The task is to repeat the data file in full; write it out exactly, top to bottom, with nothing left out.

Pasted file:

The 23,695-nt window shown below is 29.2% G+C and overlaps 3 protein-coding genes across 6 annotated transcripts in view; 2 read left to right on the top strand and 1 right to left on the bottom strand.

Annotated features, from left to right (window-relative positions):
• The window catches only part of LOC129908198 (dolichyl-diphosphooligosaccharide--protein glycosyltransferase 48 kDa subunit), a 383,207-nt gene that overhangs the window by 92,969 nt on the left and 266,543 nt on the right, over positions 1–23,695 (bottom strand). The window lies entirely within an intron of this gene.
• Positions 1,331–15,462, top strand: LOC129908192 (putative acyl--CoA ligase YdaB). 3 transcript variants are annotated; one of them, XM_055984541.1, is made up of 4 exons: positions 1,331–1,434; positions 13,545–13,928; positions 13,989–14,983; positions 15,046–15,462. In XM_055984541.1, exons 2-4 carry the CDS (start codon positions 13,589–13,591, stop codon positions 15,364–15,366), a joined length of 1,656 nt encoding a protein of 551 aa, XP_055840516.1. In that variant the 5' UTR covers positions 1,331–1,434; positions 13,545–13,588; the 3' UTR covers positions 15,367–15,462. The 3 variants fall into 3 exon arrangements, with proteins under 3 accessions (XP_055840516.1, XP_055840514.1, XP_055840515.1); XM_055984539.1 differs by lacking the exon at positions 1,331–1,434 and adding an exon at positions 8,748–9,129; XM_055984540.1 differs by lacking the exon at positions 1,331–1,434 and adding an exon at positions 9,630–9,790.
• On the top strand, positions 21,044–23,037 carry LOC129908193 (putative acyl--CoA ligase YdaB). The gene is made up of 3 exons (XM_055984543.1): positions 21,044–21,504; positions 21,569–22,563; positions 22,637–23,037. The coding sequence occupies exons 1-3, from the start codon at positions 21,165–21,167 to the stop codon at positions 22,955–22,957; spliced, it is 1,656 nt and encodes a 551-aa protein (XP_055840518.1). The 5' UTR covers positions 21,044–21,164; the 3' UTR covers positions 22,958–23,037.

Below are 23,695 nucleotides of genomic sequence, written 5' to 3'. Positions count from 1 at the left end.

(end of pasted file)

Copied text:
The 23,695-nt window shown below is 29.2% G+C and overlaps 3 protein-coding genes across 6 annotated transcripts in view; 2 read left to right on the top strand and 1 right to left on the bottom strand.

Annotated features, from left to right (window-relative positions):
• The window catches only part of LOC129908198 (dolichyl-diphosphooligosaccharide--protein glycosyltransferase 48 kDa subunit), a 383,207-nt gene that overhangs the window by 92,969 nt on the left and 266,543 nt on the right, over positions 1–23,695 (bottom strand). The window lies entirely within an intron of this gene.
• Positions 1,331–15,462, top strand: LOC129908192 (putative acyl--CoA ligase YdaB). 3 transcript variants are annotated; one of them, XM_055984541.1, is made up of 4 exons: positions 1,331–1,434; positions 13,545–13,928; positions 13,989–14,983; positions 15,046–15,462. In XM_055984541.1, exons 2-4 carry the CDS (start codon positions 13,589–13,591, stop codon positions 15,364–15,366), a joined length of 1,656 nt encoding a protein of 551 aa, XP_055840516.1. In that variant the 5' UTR covers positions 1,331–1,434; positions 13,545–13,588; the 3' UTR covers positions 15,367–15,462. The 3 variants fall into 3 exon arrangements, with proteins under 3 accessions (XP_055840516.1, XP_055840514.1, XP_055840515.1); XM_055984539.1 differs by lacking the exon at positions 1,331–1,434 and adding an exon at positions 8,748–9,129; XM_055984540.1 differs by lacking the exon at positions 1,331–1,434 and adding an exon at positions 9,630–9,790.
• On the top strand, positions 21,044–23,037 carry LOC129908193 (putative acyl--CoA ligase YdaB). The gene is made up of 3 exons (XM_055984543.1): positions 21,044–21,504; positions 21,569–22,563; positions 22,637–23,037. The coding sequence occupies exons 1-3, from the start codon at positions 21,165–21,167 to the stop codon at positions 22,955–22,957; spliced, it is 1,656 nt and encodes a 551-aa protein (XP_055840518.1). The 5' UTR covers positions 21,044–21,164; the 3' UTR covers positions 22,958–23,037.

Below are 23,695 nucleotides of genomic sequence, written 5' to 3'. Positions count from 1 at the left end.